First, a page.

So far we didn’t use any property of the set (except that it is infinite). Now we will see that a binary operation on induces a binary operation in . To motivate the definition it helps to think of ultrafilters in yet a third way, namely as finitely additive -valued measures on . In that way, the operation on is just the usual convolution of measures.
Let be an associative binary operation on (we will only use and ), let and . I use the notation to denote the set . In the case of additive notation we will use instead of .
Definition 6 Let and be ultrafilters on a semigroup . We define the operation
We first need to check that is indeed an ultrafilter on :
Proposition 7 If then also .
Proof: It is clear that . Also, if , then for each we have . It is now easy to check that if then also . Now assume that both . Since for each , we have that and hence .
Finally, if then using the fact that is an ultrafilter (and the fact that ) we have that for each in the set either or . Since is also an ultrafilter and , either or which is equivalent, respectively to or .
Moreover, this binary operation turns out to be associative:
Proposition 8 The binary operation on just defined is associative.
Proof: We first note that for and we have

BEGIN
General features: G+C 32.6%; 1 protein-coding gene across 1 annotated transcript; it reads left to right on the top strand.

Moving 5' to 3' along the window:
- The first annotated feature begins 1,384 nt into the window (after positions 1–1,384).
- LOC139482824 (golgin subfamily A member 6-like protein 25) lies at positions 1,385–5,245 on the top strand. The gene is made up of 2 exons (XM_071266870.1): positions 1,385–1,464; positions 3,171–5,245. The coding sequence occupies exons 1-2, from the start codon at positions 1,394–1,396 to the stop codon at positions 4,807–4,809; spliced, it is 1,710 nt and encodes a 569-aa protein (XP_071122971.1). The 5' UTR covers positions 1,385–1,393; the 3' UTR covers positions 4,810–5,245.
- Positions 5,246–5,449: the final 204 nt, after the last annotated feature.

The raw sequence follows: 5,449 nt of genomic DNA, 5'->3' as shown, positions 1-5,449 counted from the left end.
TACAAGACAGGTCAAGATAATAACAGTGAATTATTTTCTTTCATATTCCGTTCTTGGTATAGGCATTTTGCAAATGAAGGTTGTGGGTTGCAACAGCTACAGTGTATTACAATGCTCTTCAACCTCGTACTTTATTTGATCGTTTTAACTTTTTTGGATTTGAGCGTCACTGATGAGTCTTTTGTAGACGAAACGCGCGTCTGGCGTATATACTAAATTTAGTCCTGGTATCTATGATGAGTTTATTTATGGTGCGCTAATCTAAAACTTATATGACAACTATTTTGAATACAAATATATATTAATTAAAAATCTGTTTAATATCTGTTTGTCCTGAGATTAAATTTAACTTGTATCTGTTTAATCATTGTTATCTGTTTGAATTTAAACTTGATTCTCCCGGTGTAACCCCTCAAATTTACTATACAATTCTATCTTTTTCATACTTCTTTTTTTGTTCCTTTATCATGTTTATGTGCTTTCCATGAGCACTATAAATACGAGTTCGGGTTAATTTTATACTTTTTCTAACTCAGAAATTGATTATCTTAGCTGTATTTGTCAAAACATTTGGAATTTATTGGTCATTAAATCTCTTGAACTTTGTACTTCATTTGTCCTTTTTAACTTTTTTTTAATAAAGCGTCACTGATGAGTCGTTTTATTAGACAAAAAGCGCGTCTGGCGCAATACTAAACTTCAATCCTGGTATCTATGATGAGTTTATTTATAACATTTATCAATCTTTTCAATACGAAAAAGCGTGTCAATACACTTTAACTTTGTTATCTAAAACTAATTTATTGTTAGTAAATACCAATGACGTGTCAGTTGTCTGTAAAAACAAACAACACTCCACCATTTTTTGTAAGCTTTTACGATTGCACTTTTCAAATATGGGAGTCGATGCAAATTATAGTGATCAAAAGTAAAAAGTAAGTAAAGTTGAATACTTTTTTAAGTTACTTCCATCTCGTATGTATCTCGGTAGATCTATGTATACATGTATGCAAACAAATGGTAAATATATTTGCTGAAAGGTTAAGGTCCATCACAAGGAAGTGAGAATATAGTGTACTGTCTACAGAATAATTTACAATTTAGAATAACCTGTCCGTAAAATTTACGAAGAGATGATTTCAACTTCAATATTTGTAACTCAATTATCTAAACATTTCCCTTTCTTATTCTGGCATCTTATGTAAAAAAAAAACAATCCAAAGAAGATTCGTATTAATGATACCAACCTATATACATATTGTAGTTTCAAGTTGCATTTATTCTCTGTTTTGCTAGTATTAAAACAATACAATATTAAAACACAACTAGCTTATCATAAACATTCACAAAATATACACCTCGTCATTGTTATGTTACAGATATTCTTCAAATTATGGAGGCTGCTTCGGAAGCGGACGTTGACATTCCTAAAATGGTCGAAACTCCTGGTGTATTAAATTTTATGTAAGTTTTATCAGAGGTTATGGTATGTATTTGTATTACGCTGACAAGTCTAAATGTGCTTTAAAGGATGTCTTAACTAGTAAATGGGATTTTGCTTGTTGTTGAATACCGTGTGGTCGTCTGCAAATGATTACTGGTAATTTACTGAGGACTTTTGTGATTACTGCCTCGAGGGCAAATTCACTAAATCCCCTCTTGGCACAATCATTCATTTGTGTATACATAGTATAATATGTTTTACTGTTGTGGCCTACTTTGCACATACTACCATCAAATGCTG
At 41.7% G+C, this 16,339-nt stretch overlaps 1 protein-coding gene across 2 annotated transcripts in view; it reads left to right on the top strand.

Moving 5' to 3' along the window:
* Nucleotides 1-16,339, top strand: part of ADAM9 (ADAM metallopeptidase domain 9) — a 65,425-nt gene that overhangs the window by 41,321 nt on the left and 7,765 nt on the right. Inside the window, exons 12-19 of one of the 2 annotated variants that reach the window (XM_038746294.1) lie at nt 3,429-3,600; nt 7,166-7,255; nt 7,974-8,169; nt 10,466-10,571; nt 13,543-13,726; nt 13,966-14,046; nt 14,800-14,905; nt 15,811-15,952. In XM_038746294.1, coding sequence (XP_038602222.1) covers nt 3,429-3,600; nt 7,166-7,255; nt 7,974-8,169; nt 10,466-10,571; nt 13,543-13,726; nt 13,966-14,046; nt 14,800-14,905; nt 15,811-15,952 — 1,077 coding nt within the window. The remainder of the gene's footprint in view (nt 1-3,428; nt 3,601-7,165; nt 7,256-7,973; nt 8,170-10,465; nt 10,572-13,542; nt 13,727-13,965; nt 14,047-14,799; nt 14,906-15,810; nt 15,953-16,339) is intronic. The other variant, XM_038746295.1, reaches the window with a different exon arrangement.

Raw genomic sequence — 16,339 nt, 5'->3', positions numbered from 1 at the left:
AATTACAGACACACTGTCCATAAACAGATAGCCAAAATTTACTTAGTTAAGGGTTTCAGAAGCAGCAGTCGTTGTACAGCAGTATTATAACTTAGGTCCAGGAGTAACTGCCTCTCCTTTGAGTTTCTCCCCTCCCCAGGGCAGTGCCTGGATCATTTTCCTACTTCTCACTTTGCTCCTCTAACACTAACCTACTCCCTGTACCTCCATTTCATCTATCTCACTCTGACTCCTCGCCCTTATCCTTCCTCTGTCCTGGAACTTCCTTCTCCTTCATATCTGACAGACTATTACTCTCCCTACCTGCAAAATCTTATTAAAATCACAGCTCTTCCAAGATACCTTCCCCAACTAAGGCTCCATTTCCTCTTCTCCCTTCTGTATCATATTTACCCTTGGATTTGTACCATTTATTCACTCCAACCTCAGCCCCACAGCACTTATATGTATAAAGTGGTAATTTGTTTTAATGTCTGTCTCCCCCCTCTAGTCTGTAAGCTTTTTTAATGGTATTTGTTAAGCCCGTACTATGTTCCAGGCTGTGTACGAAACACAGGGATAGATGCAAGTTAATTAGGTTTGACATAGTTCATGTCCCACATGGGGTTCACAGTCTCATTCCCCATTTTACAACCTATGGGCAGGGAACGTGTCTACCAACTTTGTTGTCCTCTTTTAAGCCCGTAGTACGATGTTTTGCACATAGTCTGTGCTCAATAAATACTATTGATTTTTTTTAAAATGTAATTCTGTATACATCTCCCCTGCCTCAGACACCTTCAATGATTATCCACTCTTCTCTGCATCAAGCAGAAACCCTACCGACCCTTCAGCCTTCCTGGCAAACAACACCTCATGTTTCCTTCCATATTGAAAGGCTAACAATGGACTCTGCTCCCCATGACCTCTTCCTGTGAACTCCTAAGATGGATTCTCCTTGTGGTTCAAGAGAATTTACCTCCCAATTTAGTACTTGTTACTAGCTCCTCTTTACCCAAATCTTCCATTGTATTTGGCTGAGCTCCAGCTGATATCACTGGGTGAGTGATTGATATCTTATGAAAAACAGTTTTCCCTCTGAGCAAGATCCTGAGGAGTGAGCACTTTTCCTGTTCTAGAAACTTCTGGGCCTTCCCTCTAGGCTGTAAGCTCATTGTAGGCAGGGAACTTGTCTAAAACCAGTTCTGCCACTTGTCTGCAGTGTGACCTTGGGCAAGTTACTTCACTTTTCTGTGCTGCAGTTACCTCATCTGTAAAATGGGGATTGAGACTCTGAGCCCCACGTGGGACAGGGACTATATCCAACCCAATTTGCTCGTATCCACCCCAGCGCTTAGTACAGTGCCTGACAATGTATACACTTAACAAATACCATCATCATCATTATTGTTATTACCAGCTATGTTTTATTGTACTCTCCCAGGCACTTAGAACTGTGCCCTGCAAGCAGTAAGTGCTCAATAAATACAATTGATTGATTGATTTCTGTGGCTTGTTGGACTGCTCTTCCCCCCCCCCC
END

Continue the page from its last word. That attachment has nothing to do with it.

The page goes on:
and so .
Let . Then if and only if
Thus is a semigroup. It should be remarked that this operation extends the operation on . More precisely, if then . However, the operation in needs not be commutative even if is.
Another good property of the operation in is that it is left continuous:
Proposition 9 For each , the map defined by is continuous.
Proof: We will use the Lemma 5. Fix and let be an clopen neighborhood of . I need to show that contains for some . We observe that . Thus making we get that indeed contains .
Quite special elements of the semigroup are idempotent elements, i.e, ultrafilters such that . However, the existence of such ultrafilters not obvious. Their existence can be assured using a Theorem by Ellis:
Theorem 10 (Ellis Theorem) If is a compact Hausdorff left topological semigroup, then contains an idempotent.
Proof: Consider the family
is non-empty because . Also the intersection of any nested subfamily of is still in (because a nested intersection of compacts in a Hausdorff space is non-empty). Applying Zorn’s lemma we find a minimal (for the partial order of inclusion) element .